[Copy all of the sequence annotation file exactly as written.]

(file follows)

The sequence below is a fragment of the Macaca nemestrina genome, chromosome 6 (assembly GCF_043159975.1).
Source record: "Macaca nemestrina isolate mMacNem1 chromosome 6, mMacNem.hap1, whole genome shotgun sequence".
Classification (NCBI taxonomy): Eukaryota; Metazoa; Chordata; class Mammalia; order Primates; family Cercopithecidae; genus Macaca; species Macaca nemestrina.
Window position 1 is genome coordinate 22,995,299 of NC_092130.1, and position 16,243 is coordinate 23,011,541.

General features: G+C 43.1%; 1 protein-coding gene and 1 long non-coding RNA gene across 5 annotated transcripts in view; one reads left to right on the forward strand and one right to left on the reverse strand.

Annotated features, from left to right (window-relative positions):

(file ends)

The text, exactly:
The sequence below is a fragment of the Macaca nemestrina genome, chromosome 6 (assembly GCF_043159975.1).
Source record: "Macaca nemestrina isolate mMacNem1 chromosome 6, mMacNem.hap1, whole genome shotgun sequence".
Classification (NCBI taxonomy): Eukaryota; Metazoa; Chordata; class Mammalia; order Primates; family Cercopithecidae; genus Macaca; species Macaca nemestrina.
Window position 1 is genome coordinate 22,995,299 of NC_092130.1, and position 16,243 is coordinate 23,011,541.

General features: G+C 43.1%; 1 protein-coding gene and 1 long non-coding RNA gene across 5 annotated transcripts in view; one reads left to right on the forward strand and one right to left on the reverse strand.

Annotated features, from left to right (window-relative positions):